Climate change is an issue I’ve been passionate about for over a decade now, and I truly believe that considered communications can steer us towards a better path for our planet.
A well-executed PR and marketing campaign can change people’s hearts, minds and ultimately their behaviour and habits for the better.
However, it’s important to stay honest. At all times. Whomever you are!
Five years ago I completed my Diploma with the Chartered Institute of Public Relations (CIPR) where I examined how the PR industry was communicating climate change and I discovered a worrying trend called Greenwash.
This is when a company spends more time and money claiming to be “green” through PR and marketing activities than actually implementing the business practices that minimise their environmental impact.
Below is a blog I posted back in 2013 and, while big efforts are being made overall for the good, I believe the principle remains true – we need to be transparent and truthful with our messages as business owners. And as consumers we need to ask the right questions!
I’d welcome your thoughts.
What a load of greenwash!
As concerned and informed shoppers we want ‘green’ and ethical products. Countless studies have proven that shoppers seek to purchase from companies that do their best to reduce their impact on the environment, particularly when it comes to buying clothes, groceries and cars.
What a shame that some companies take advantage of the well-meaning consumer with over-hyped claims about their green credentials.
Also known as ‘greenwashing’, it’s a way for them to make you think that they care about the environment, when their true goal is probably just to increase profit margins.
I believe that ignorance is no excuse, so I have no qualms when I suggest that the culprits deliberately look for ways around laws and regulations and use sneaky advertising to make us think that what they are selling is better for us (and the environment) when in reality it’s probably just as bad, or even worse.
This was clear when I looked at purchasing a car a couple of years ago. With economic and environmental credentials both high on my wish-list, I quickly found myself inundated and completely overwhelmed with the wide assortment of wild claims being made.
Alongside images of cars travelling through verdant meadows, phrases from ‘high performance and low emissions’ to ‘more power and less pollution’ screamed out, striking me as outrageously misleading to say the least.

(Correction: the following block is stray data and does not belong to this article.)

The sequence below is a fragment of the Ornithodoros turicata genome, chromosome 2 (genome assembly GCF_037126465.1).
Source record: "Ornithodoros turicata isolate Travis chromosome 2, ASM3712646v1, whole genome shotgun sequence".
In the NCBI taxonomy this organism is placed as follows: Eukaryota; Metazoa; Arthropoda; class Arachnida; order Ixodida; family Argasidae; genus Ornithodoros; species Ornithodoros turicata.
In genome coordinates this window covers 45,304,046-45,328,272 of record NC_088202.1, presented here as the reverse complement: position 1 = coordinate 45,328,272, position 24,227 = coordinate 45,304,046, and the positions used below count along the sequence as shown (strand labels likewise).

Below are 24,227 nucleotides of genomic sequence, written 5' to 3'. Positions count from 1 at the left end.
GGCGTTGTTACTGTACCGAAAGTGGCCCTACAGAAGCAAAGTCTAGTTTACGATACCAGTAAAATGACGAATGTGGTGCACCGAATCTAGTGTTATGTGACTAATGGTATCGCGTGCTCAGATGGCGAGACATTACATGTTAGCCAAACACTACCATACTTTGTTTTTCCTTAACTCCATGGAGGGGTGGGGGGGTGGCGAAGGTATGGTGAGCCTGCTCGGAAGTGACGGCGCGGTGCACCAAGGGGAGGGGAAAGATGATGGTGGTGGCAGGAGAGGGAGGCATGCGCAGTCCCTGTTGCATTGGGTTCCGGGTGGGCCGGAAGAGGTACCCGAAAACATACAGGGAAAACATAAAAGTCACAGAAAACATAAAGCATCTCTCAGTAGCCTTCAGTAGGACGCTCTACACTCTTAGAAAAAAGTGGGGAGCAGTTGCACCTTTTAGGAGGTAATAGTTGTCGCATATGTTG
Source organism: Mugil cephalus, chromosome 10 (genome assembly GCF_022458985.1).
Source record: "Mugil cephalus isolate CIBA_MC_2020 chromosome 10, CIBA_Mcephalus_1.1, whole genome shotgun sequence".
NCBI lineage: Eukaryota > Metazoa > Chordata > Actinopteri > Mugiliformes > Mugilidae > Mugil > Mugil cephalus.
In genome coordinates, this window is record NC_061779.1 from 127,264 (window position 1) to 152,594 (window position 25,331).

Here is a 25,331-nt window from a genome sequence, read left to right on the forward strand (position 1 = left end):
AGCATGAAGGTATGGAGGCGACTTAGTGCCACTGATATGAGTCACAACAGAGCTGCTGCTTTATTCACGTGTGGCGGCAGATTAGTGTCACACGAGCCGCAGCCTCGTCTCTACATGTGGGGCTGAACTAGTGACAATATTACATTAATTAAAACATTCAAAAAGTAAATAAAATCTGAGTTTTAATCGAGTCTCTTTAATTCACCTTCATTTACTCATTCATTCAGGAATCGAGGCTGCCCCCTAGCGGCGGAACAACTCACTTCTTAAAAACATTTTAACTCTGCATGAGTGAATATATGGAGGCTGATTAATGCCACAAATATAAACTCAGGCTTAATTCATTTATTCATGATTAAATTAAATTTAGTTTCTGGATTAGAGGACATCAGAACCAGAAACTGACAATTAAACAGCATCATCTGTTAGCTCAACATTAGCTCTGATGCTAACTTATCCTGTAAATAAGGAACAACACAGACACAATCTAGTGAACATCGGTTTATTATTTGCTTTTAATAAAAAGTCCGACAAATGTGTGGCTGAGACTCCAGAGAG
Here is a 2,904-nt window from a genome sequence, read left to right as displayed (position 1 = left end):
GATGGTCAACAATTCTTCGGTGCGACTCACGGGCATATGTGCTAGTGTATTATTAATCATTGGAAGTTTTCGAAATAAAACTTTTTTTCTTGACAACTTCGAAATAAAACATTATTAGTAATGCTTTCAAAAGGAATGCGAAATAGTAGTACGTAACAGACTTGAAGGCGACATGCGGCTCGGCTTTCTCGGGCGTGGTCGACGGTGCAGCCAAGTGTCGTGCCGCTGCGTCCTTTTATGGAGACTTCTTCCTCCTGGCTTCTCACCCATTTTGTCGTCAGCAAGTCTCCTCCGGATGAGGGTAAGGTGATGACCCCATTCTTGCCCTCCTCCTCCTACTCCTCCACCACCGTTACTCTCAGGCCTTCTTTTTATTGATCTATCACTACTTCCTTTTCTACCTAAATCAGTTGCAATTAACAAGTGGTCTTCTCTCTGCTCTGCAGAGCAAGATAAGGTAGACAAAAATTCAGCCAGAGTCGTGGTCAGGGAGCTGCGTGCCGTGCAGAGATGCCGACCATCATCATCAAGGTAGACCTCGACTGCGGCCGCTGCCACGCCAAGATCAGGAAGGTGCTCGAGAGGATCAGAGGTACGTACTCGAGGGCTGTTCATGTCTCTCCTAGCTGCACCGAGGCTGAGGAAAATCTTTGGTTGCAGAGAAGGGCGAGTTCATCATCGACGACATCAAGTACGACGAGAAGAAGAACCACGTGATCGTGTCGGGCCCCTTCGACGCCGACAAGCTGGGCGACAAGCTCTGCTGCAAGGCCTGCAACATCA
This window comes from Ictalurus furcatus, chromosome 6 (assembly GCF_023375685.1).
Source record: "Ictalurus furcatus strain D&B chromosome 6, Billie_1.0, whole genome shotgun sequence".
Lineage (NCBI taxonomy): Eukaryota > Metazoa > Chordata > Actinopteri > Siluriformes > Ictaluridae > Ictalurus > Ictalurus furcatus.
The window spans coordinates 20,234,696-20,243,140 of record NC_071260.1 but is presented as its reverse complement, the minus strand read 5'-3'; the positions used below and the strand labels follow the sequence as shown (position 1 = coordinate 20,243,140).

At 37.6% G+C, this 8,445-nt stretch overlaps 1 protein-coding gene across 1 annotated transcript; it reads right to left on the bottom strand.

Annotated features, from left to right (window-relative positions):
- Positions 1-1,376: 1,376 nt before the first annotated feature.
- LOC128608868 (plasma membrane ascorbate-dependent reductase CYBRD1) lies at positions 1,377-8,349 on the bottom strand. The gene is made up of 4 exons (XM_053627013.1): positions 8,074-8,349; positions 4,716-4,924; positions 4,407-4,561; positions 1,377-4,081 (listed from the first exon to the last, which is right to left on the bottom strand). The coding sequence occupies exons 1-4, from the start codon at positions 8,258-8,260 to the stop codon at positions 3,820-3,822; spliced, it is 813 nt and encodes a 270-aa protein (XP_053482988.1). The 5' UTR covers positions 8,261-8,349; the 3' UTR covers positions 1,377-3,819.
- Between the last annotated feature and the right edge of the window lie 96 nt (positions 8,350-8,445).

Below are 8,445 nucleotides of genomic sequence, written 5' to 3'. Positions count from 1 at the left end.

Upon further inspection, most of these outlandish claims weren’t backed up with any supporting evidence; they were it transpired big fat fibs cunningly crafted to dupe environmentally-caring consumers like me to part with considerable cash with a warm, virtuous glow.
Deeply disillusioned and deeply out-priced too, I shelved my new car plan and opted for the bus as my preferred mode of transport.
Unsurprisingly, some of the finest greenwash specimens in recent history are the proud work of the oil industry. British Petroleum, Shell, Exxon Mobil and others, have spent hundreds of millions of dollars branding themselves as eco-friendly.
In July 2000, British Petroleum launched a million-dollar campaign to position itself as an environmentally-friendly organisation.
Its new slogan claimed the company was ‘Beyond Petroleum’ and the shield-style logo was changed to a new, cheerful green and yellow sunburst, obviously aiming to invoke a warm and fuzzy feeling about the earth and the company.
Similarly, I remember the eminently deceptive advert issued by Shell, which featured those pesky carbon dioxide molecules being caught with butterfly nets and chimneys spewing out flowers.
The advert made it so easy to be drawn into a false sense of security and believe that Shell had all but abandoned oil. Luckily the Advertising Standards Authority wasn’t so easily fooled and wisely upheld a complaint from Friends of the Earth.
But greenwash isn’t restricted to the motor and oil industries. It’s a lot closer to home as well.
An extraordinary number of beauty products have the word ‘natural’ plastered over their packaging alongside beautiful images depicting lush outdoor scenery. Don’t be fooled – this is gravely misleading.
As there are currently no regulations in the UK, this remains a legal grey area allowing companies to describe a product as natural, or even organic, when it perhaps only contains insignificant amounts of relevant ingredients.
Thankfully, companies peddling green spin are under scrutiny as never before. Campaign groups are enjoying increasing success at exposing greenwash while advertising regulators worldwide are cracking down on bogus environmental claims.
Of course we can’t expect companies to be purely benevolent. But they do need to be candid about their green claims. Nothing is quite as powerful as consumer pressure and demand; so as individuals we need to be on alert.
We need to be able to recognise greenwash for what it is, ask the right questions and ultimately make the right purchasing decisions.